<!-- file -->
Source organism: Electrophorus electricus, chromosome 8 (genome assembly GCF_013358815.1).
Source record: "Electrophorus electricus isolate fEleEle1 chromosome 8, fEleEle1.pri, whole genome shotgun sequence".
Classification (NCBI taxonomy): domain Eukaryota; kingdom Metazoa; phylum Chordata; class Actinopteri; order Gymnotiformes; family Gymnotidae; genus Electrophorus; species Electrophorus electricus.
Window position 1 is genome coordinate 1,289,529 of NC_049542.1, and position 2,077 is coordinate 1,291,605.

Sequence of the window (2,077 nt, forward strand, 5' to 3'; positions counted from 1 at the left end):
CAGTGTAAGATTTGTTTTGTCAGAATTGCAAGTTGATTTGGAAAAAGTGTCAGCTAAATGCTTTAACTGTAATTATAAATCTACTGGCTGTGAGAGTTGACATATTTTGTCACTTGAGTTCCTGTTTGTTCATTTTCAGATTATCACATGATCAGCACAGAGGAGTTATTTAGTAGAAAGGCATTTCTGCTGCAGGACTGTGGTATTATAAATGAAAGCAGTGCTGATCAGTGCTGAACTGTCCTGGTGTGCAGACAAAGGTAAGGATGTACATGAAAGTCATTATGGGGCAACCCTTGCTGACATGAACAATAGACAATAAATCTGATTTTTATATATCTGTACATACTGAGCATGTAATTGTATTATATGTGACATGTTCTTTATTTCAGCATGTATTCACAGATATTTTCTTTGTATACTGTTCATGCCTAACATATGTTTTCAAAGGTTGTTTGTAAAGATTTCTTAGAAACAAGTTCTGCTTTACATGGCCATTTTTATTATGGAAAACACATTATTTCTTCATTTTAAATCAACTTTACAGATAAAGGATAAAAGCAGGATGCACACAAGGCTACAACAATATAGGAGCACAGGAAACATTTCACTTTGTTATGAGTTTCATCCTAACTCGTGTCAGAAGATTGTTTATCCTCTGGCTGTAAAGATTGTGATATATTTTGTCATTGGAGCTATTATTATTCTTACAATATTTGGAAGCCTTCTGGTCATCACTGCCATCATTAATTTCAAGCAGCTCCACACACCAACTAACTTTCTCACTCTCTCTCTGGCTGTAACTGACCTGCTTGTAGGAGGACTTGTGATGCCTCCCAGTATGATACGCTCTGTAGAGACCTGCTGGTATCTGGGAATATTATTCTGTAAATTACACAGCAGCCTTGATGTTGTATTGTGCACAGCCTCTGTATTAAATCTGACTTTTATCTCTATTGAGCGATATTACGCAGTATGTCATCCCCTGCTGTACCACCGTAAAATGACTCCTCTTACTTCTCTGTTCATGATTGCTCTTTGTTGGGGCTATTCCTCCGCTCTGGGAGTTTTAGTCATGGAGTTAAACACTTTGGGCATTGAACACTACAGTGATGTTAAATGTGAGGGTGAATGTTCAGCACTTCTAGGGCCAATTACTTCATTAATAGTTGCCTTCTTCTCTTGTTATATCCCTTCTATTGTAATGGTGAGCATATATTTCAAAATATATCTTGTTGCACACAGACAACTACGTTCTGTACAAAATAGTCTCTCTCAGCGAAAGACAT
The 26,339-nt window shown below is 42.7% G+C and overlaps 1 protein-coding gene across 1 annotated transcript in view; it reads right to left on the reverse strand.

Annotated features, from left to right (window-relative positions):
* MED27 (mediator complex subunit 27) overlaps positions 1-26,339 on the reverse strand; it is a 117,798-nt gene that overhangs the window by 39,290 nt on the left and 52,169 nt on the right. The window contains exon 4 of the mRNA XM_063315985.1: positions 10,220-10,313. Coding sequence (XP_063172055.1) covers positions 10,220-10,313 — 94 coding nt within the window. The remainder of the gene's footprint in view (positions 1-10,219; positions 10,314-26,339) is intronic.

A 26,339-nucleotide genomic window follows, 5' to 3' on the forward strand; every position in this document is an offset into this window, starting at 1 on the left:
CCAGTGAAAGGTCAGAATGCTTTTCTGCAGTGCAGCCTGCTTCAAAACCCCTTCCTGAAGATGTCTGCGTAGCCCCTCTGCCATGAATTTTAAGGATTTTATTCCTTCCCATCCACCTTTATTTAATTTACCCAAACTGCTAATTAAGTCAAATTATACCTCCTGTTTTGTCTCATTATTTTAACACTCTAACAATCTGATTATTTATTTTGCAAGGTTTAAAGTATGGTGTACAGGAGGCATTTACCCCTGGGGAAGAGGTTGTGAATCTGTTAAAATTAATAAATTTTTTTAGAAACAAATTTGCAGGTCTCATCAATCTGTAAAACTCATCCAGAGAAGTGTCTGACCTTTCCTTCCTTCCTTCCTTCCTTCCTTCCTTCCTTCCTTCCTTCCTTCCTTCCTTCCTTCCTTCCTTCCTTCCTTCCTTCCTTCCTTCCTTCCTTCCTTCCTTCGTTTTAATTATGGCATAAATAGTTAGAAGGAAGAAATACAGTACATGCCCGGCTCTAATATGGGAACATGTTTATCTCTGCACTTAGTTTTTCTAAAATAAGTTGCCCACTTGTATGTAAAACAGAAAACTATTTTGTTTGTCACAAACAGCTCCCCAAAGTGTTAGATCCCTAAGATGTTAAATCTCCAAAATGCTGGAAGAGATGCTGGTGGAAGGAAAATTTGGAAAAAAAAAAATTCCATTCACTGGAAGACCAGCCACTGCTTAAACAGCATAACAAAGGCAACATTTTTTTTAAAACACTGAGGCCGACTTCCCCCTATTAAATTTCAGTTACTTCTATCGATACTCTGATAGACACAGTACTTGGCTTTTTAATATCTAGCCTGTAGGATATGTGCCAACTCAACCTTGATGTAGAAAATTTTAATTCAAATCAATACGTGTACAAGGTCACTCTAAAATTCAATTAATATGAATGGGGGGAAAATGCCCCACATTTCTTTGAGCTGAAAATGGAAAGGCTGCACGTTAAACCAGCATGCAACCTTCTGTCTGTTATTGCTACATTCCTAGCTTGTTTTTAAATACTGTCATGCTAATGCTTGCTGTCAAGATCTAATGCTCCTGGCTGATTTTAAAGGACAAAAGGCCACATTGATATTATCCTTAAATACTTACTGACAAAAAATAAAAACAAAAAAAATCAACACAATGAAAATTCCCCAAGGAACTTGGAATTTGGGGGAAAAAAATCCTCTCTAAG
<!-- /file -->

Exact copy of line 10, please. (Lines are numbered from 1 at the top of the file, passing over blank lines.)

A 26,339-nucleotide genomic window follows, 5' to 3' on the forward strand; every position in this document is an offset into this window, starting at 1 on the left: